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Zimmerman Verdict: Black Churches Honor Trayvon Martin with 'Hoodie Sunday'

( [email protected] ) Jul 15, 2013 04:21 AM EDT
George Zimmerman was acquitted of all charges in the shooting death of Trayvon Martin July 13; the verdict sparked emotional discussions about race and equal justice in the United States.

George Zimmerman was acquitted of all charges in the shooting death of Trayvon Martin July 13; the verdict sparked emotional discussions about race and equal justice in the United States.

Zimmerman's acquittal was not well-received by a host of African-American churches, who declared Sunday’s services as “Hoodie Sunday.” Pastors and congregants wore hoodies to honor Trayvon Martin.

Martin was wearing a hoodie on the night of his death, and many believe his clothes raised Zimmerman’s suspicions.

Several members of Martin’s family attended services at Antioch Missionary Baptist Church in Opa-locka, Florida.

"The verdict reminds us that as a people we lean on the law, trust the law, embrace the law, but it seems the law doesn't embrace us," said the Rev. Arthur Jackson III, of Antioch Missionary Baptist Church of Miami Gardens, where the 17-year-old often worshiped with his mother Sybrina Fulton. "We will not allow Trayvon's death to be a death in vain."

“We’re very concerned, very hurt and very disappointed at this point, but we know in the end God will prevail and justice will be served,” said Roberta Felton, a cousin.

“We’re leaning in and depending on you this morning, oh God, for all of our help,” a man said from the pulpit at the Allen Chapel AME Church in Sanford, where a town hall meeting was held after the shooting.

In some churches around the country, pastors changed their sermons to address the wide range of emotions unleashed by the verdict in the Trayvon Martin murder trial.

Rev. Tony Lee of the Community of Hope A.M.E. Church preached his sermon on Sunday wearing a hoodie.(FOX 5)

The Rev. Tony Lee told the Huffington Post that his phone was "blowing up" with text messages about the verdict late Saturday.

Realizing that he was going to have to preach in the morning, the pastor began thinking of what he would say to his largely black congregation, the Community of Hope outside of Washington, D.C. Many in the congregation have lost loved ones to gun violence, and are simultaneously grieving and seething from what is being widely viewed in the black community as an injurious miscarriage of justice.

"I knew I would be wearing my hoodie while preaching," Lee said, "and I wrote to all the pastoral staff that hoodies are welcome."

At Ebenezer Baptist Church in Atlanta, Pastor Warnock joined hundreds of other clergymen across the nation by taking the pulpit wearing a hoodie to deliver his Sunday sermon. The congregation are also encouraged to wear hoodies.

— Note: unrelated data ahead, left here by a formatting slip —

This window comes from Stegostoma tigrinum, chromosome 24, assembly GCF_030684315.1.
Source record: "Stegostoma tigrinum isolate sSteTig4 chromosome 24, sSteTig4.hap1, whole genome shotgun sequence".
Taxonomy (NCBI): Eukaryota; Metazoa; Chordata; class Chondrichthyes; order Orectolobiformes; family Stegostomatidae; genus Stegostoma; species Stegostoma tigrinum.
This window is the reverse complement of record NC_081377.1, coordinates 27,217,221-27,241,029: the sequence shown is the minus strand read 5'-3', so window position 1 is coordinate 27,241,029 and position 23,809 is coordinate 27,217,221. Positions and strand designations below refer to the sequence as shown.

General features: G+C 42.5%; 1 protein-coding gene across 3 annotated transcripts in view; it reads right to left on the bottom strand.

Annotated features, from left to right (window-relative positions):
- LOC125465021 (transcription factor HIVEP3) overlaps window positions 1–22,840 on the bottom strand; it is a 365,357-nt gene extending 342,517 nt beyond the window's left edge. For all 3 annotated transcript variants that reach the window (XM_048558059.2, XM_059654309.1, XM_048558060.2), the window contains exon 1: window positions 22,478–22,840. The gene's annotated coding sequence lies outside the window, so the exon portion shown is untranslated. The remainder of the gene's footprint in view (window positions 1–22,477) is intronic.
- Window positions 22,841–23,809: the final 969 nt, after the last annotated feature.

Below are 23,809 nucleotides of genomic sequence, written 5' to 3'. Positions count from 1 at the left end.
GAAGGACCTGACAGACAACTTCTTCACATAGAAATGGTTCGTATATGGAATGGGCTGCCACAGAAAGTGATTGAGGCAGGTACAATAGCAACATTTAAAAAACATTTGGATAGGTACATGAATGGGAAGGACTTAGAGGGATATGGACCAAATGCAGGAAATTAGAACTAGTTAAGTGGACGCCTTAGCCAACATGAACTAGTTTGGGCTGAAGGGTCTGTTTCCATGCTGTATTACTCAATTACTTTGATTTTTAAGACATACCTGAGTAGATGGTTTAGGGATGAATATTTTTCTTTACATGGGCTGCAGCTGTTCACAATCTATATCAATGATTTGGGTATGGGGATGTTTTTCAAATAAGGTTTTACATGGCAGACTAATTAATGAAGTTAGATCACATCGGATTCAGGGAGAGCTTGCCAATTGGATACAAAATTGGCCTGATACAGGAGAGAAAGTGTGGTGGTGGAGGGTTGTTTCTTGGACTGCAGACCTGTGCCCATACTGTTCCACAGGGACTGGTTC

"We’re standing as the church of nonviolence to say that a hoodie is not a weapon," said Senior Pastor Rev. Raphael Warnock. “We stand in solidarity with the family of Trayvon Martin. We stand in support of our children who deserve better than to be stigmatized and stereotyped.”

At Truevine of Holiness Missionary Baptist Church in Seattle, Pastor Lawrence R. Willis said the trial was closely watched by his congregation and by the African-American community in King County.

"When that verdict came out, it saddened my heart," he said, according to the Seattle Times. "It made me feel like we went backwards." Willis, originally from California, said the decision reminded him of the Rodney King verdict -- in a trial of Los Angeles police officers in a 1991 case -- and he immediately was concerned about riots and backlash. "As a community leader, pastor and dad, I felt a sense of responsibility knowing I have to do something," he said. "I'm praying on what it is and how I go about it."

"The anger you feel from the verdict last night, talk to God about it," Hempstead's Union Baptist Church pastor, the Rev. Sedgwick V. Easley, said.

Easley said the Zimmerman case is "not about Trayvon Martin; it's about the symbolism of what it means to be black in America."

The Rev. Stretta C. McKnight, a minister at Union Baptist, said an August trip of church and social justice groups to Washington, commemorating the 50th anniversary of the March on Washington, has taken on added meaning.

"We need to be able to have a place where we can come together," she said. "And I believe the faith community has a responsibility to do this."

Zimmerman was acquitted on Saturday, but Attorney General Eric Holder of the Justice Department announced Monday that he will be investigating the case for possible civil rights violations, although most analysts are skeptical whether civil charges will proceed.